Saturday, March 17, 2007

Happy anniversary again

Sub-titled "And now back to your regularly-scheduled bleakness."

A public opinion poll for the Iraqi government and a Pentagon study, taken together, provide a good picture of where things are at in Iraq. (Both items via Juan Cole.)

The poll was a confidential, door-to-door survey of more than 4,000 residents of Baghdad Province done in mid-February.

- Just 3% of respondents said local security had improved over the past three months.
- Just 10% expected it to improve over the next three months.
- Only 32% considered their neighborhoods secure, down from 43% in September.
- Prime Minister Nouri al-Maliki's approval rating is in George Bush territory: only 34% percent, down from 45% in September - but up from the low of 25% approval he got in December.
- On a more positive note for Maliki and the US military, support for neighborhood militias has declined, with 32% saying in September that they make the city safer but only 23% now.

The Pentagon study (available here in .pdf format), released this week, concluded that the war
has clearly morphed from a Sunni-led insurgency fighting foreign occupation "to a struggle for the division of political and economic influence among sectarian groups and organized criminal activity."

In other words, "some elements of the situation in Iraq are properly descriptive of a civil war."
While nosing out some hopeful signs, such as a decline in violent incidents in Baghdad since the start of the escalation, the report can't hide the state of affairs in, for example, the judiciary.
According to the report, judges who don't succumb to the myriad threats against them often fear handing down guilty verdicts against defendants with ties to insurgent groups or militias. In the local courts, the report adds, "judges often decline to investigate or try cases related to the insurgency and terrorism." What's more, the Iraqi prison system remains overcrowded, and correctional services are "increasingly infiltrated by criminal organizations and militias."
And then there's the economy:

- Inflation in 2006 averaged 50%.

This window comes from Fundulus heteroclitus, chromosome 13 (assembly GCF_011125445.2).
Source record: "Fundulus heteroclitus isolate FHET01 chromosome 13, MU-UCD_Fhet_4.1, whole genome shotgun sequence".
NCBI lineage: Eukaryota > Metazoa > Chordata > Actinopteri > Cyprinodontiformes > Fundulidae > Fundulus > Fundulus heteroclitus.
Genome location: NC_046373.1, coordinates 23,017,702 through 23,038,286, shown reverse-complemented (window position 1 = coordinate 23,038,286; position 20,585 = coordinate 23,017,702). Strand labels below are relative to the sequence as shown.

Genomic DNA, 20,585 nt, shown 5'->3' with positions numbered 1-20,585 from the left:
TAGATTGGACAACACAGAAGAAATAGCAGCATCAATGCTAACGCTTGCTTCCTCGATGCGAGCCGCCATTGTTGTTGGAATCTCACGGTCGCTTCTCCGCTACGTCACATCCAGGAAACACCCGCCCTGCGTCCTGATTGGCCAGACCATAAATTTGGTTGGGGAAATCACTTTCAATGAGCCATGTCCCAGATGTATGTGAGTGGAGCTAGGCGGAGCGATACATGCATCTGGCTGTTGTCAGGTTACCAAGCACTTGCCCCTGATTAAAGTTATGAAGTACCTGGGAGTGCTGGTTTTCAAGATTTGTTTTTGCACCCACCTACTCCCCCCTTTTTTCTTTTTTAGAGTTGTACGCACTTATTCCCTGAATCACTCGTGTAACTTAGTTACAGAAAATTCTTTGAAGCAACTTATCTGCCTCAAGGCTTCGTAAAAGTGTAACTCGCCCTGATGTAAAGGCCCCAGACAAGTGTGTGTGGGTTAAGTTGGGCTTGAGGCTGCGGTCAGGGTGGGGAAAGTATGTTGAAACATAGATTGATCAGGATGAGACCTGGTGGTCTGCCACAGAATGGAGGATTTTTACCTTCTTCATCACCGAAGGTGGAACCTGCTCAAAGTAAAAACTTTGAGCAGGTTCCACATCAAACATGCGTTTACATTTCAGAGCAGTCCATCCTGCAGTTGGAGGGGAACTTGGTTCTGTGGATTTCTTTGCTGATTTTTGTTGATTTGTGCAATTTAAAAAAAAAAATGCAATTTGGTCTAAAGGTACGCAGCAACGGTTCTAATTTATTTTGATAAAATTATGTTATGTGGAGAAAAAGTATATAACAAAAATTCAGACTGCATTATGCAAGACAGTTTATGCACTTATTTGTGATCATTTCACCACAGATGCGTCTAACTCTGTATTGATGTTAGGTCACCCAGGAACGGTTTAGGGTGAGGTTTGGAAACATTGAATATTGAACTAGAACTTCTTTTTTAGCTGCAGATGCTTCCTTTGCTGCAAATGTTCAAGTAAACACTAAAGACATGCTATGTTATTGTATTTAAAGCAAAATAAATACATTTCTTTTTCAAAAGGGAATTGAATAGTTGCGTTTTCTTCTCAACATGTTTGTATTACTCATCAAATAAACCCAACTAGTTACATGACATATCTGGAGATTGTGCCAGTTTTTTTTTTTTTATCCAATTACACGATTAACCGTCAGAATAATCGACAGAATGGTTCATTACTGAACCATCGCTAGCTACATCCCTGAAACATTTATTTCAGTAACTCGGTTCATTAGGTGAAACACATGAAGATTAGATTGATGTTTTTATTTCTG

- Estimates of unemployment range from 13.4% to 60%.
- In a January survey by the US military, a mere 16% of city residents said that their income supplies basic needs - that's an 84% poverty rate.
- Electricity is available in Baghdad only about 61/2 hours a day and peak generation is only about half of peak demand. (Nationally, it was somewhat better; electricity was available, on average, nearly 11 hours a day.)

No wonder
two thirds of Iraqis say that conditions for peace and stability are worsening,
over two million are living outside the country, and as many as 9,000 more leave the country every month - while those that remain are split on whether the government is doing the right things or the wrong things to make it better. (Unhappily, many of the million-plus expatriates and refugees now in Syria have found that while they did flee the war, their troubles are not over.)

Iraq is a political and economic disaster, one that we have caused, we have unleashed, and one that - and this is the important, the only important point now - our military presence is not helping. In fact, it's making it worse.

And the Iraqis know it. A poll of Iraqis in September (full results in .pdf format here) done by laid out some cold figures:

- 71% of Iraqis said they wanted US forces out within one year. More than half of those (37% of the total sample) would have it done in six months. Even 69% of Kurds supported a two-year limit.
- 78% said the presence of US troops provokes more conflict that it prevents.
- Majorities agreed that a US withdrawal in six months would strengthen the Iraqi government and result in a decline in "inter-ethnic violence" and an increase in "day to day security for ordinary Iraqis."

The meaning of all that can be boiled down to a simple expression: Out Now! Out Now! Out Now!

And encouragingly, people are saying just that. (You can consider this part an extension of the good news post.)

It began with
[t]housands of Christians pray[ing] for peace at an anti-war service Friday night at the Washington National Cathedral....

Afterward, participants marched with battery-operated faux candles through snow and wind toward the White House, where police began arresting protesters shortly before midnight.
Over 200 were arrested for their nonviolent civil disobedience in demonstrating on the White House sidewalk.

It continued with
[t]ens of thousands of protesters march[ing] to the Pentagon's doorstep Saturday demanding "US out of Iraq Now," ahead of the fourth anniversary of the US invasion.

Demonstrators from across the United States gathered in a cold winter day to descend on the US Defense Department offices and decry the conflict that has killed more than 3,200 US soldiers and tens of thousands of Iraqi civilians.
Here, there, and everywhere.
In Los Angeles, several thousand demonstrators took to the streets. ...

In European cities, protest turnout ranged from 6,000 in Istanbul to several hundred in Copenhagen, Prague, Athens and Thessaloniki in Greece,
topped off by "tens of thousands" in Spanish cities. Other protests were seen in Australia, Britain, and Canada.

And it's not over. United for Peace and Justice (UFPJ) has a list of over 1,000 events, big and small, to mark the fourth anniversary of the Iraqi insanity, many of them still to come over the course of the week, including Portland, Oregon, New York City, and San Francisco on Sunday (with a follow-up at Nancy Pelosi's office on Monday), Chicago on Tuesday, and Boston on Saturday.

Out Now!

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